The Original Definition of Courage: It’s from the latin word KER which means HEART. It was to share your whole story with your whole heart. An Act of courage with an act of storytelling. SO MUCH YES!!!!
“The ego” is the ‘hustler’. The ego says to me: “you have no inherent worth, you gotta hustle for it”, How fast are you going to run? how high are you going to jump?
We now live in a culture that measures our worth based on how many ‘likes’ & ‘comments’ we get.(seriously? I get it…. This is absurd. These damn phones are killin’ us)
We are a ‘scarcity culture’. Never enough. Never good enough thin enough, rich enough, safe enough, certain enough. We are afraid. We have a deep deep fear in our culture. We somehow internalized that fear. We have a thin film of terror wrapped around us. If its not im not safe enough or secure enough, its im not liked enough, im not promoted enough, im not loved enough, SCARCITY: I DONT HAVE ENOUGH, I AM NOT ENOUGH. At the very bottom.
The number 1 casualty of a scarcity culture is: VULNERABILITY. We shut down. “Im not going to let you know that im not all together”
Vulnerability is not just about fear, grief, and disappointment, its the birthplace of EVERYTHING we are hungry for. Everything we need. Joy, creativity, love, innovation, happiness, innovation etc.
There is no innovation & creativity without FAILURE. We have to be open enough to take the RISK to FAIL
Feeling vulnerable, imperfect, and afraid is only human. It’s when we loose our capacity to hold space for these struggles.
We become dangerous. That’s one way to describe what is happening to us in our culture. We have no space to be honest about that, to be vulnerable, imperfect and afraid TOGETHER. On a micro level as individuals, w are not our best selves in fear, and collectively we certainly are not our best selves in fear. We’ve grown weary. We are sick and tired of being afraid. Is there a silent growing majority? Of people who who are simply thinking at a basic human level: “I don’t want to spend my days like this”. “I don’t want to spend every ounce of energy I have, ducking and weaving”. These type of people are onto something.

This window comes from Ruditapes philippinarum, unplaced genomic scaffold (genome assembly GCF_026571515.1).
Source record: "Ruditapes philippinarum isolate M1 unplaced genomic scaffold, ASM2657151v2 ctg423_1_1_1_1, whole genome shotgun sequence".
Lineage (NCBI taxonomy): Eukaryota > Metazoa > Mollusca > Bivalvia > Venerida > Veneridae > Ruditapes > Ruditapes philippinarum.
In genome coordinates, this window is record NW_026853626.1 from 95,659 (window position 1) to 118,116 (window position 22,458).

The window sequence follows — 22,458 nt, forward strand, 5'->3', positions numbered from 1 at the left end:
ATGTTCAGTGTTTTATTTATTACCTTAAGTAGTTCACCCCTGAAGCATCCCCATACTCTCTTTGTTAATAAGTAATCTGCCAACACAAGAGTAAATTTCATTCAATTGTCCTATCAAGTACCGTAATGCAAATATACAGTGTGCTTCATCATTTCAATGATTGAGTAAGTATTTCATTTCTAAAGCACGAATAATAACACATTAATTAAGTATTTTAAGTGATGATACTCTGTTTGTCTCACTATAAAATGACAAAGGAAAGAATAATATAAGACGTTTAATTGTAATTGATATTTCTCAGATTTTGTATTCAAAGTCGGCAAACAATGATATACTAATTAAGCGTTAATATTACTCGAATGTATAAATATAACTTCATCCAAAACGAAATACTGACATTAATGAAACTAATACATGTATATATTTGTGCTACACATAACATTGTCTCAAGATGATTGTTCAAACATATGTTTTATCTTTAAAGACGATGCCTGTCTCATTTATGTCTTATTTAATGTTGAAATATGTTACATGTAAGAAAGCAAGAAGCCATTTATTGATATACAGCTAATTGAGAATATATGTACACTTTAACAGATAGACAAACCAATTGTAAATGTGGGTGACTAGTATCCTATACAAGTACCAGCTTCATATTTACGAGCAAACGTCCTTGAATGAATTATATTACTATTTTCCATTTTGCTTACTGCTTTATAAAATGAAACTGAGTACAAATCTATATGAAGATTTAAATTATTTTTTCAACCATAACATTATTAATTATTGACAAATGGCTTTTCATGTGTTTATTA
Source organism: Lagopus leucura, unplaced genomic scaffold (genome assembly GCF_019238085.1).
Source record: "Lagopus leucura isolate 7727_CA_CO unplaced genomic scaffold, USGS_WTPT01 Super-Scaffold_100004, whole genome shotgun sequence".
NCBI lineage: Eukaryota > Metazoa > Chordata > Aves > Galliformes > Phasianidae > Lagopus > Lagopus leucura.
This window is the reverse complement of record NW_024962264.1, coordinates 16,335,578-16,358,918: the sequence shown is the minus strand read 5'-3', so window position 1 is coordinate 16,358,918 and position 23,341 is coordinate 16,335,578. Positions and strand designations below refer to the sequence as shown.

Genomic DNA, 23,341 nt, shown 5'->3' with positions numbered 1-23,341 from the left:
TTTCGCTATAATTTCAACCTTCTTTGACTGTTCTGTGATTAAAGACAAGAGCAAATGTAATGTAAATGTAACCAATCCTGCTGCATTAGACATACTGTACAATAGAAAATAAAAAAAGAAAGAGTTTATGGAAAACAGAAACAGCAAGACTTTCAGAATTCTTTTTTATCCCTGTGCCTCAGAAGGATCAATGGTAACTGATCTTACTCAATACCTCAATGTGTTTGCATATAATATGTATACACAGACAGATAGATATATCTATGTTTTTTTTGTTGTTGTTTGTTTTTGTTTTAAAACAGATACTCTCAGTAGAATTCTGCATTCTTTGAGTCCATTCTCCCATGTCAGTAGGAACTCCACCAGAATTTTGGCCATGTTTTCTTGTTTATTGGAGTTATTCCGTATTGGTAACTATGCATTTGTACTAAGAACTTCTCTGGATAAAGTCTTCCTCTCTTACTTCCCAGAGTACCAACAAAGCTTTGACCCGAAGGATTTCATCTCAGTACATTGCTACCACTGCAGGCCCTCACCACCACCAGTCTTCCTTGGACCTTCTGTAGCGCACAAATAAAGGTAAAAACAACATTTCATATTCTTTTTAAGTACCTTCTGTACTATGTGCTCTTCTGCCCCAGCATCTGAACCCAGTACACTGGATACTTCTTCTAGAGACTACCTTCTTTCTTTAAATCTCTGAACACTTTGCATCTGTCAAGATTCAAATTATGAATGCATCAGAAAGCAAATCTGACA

We cannot move forward without some honest conversations, about who we are when we’re in fear, and what we’re capable of doing to each other when we’re afraid.
It’s not just that the things that go wrong for us are part of our “wholeness”, the vulnerability, keeps us in. What goes wrong for us is part of our gift to the world. It’s what enables us to connect, and be compassionate. It’s a lovely way to think about the HARD possibly excruciating upside of the fact that so many of us are struggling and suffering right now.
One of the deepest paradoxes about vulnerability is: When I meet you, vulnerability is the very first thing I try and find in you, and its the very last thing I want to show you in me. Vulnerability is the glue that holds connection together. It’s all about our common humanity.
When we own our stories, and share our stories with one another, and we see ourselves reflected back in the stories of people in our lives, we know we’re not alone. This is the ‘heart’ of wholeheartedness. This is the nature of connection.
To be able to see myself, and hear myself, and learn more about myself, in the stories we tell about our experiences.
Brene Brown’s stories and research/teachings have helped me survive some of the most difficult times in my life, and made me feel much less alone. I have heavily studied her for quite some time now, watching her videos over and over and over again always picking up something I didn’t see before. We have all carried some level of shame at some point in our lives. It’s only human for us to seek connection, yet we are afraid of showing who we truly are. Being vulnerable is the only way to finding true connection. Connecting with others in a wholehearted way can help release the burden of fear. I have certainly found comfort in some of the most uncomfortable conversations ive ever had with others, and myself.
When something goes wrong, we tend to aim outward and try and figure out “whos fault is this?” – We have all done this at some point or another in our lives.
Brene proceeds to tell a story about spilling a 2nd cup of coffee on herself which is just hilarious. Lol. Essentially the story goes like this: She spills coffee on herself and ends up blaming her husband steve because if he had come home earlier the night before, she wouldn’t have had the 2nd cup of coffee, therefore she would not have had the opportunity to spill it. Classic blame game 101.
Brene is such a good storyteller. This story is absolutely f’ing hilarious.
How many of us go to that place? When something bad happens, the first thing you want to know is who’s fault is it? (I know I have)